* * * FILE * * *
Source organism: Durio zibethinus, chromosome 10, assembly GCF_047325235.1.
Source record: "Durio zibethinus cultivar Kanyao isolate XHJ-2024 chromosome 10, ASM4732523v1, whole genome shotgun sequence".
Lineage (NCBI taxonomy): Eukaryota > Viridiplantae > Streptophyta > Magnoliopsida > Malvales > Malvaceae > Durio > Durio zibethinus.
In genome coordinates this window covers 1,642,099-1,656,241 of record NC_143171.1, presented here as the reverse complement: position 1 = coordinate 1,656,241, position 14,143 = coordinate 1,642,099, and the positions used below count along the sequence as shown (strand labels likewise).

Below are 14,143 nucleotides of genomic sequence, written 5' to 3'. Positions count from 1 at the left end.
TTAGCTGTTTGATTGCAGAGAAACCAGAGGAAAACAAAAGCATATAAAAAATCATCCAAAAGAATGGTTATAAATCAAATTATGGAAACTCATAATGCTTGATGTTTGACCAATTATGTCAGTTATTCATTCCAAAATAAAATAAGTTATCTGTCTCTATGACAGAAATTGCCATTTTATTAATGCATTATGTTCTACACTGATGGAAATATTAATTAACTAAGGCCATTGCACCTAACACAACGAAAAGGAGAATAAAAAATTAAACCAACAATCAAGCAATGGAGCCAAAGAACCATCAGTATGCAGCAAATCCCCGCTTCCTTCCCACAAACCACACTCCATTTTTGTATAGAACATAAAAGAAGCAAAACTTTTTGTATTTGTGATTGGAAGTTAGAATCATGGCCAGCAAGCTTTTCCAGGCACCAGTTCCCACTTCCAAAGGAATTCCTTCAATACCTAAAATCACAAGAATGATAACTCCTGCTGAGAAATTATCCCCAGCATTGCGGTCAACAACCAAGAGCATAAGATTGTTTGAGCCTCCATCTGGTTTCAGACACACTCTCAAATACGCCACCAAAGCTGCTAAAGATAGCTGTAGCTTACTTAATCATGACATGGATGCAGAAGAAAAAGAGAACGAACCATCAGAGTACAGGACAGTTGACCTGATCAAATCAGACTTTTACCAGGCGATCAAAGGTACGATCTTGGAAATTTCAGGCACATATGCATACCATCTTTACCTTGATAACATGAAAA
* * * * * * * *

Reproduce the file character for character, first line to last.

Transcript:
Source organism: Durio zibethinus, chromosome 10, assembly GCF_047325235.1.
Source record: "Durio zibethinus cultivar Kanyao isolate XHJ-2024 chromosome 10, ASM4732523v1, whole genome shotgun sequence".
Lineage (NCBI taxonomy): Eukaryota > Viridiplantae > Streptophyta > Magnoliopsida > Malvales > Malvaceae > Durio > Durio zibethinus.
In genome coordinates this window covers 1,642,099-1,656,241 of record NC_143171.1, presented here as the reverse complement: position 1 = coordinate 1,656,241, position 14,143 = coordinate 1,642,099, and the positions used below count along the sequence as shown (strand labels likewise).

Below are 14,143 nucleotides of genomic sequence, written 5' to 3'. Positions count from 1 at the left end.
TTAGCTGTTTGATTGCAGAGAAACCAGAGGAAAACAAAAGCATATAAAAAATCATCCAAAAGAATGGTTATAAATCAAATTATGGAAACTCATAATGCTTGATGTTTGACCAATTATGTCAGTTATTCATTCCAAAATAAAATAAGTTATCTGTCTCTATGACAGAAATTGCCATTTTATTAATGCATTATGTTCTACACTGATGGAAATATTAATTAACTAAGGCCATTGCACCTAACACAACGAAAAGGAGAATAAAAAATTAAACCAACAATCAAGCAATGGAGCCAAAGAACCATCAGTATGCAGCAAATCCCCGCTTCCTTCCCACAAACCACACTCCATTTTTGTATAGAACATAAAAGAAGCAAAACTTTTTGTATTTGTGATTGGAAGTTAGAATCATGGCCAGCAAGCTTTTCCAGGCACCAGTTCCCACTTCCAAAGGAATTCCTTCAATACCTAAAATCACAAGAATGATAACTCCTGCTGAGAAATTATCCCCAGCATTGCGGTCAACAACCAAGAGCATAAGATTGTTTGAGCCTCCATCTGGTTTCAGACACACTCTCAAATACGCCACCAAAGCTGCTAAAGATAGCTGTAGCTTACTTAATCATGACATGGATGCAGAAGAAAAAGAGAACGAACCATCAGAGTACAGGACAGTTGACCTGATCAAATCAGACTTTTACCAGGCGATCAAAGGTACGATCTTGGAAATTTCAGGCACATATGCATACCATCTTTACCTTGATAACATGAAAA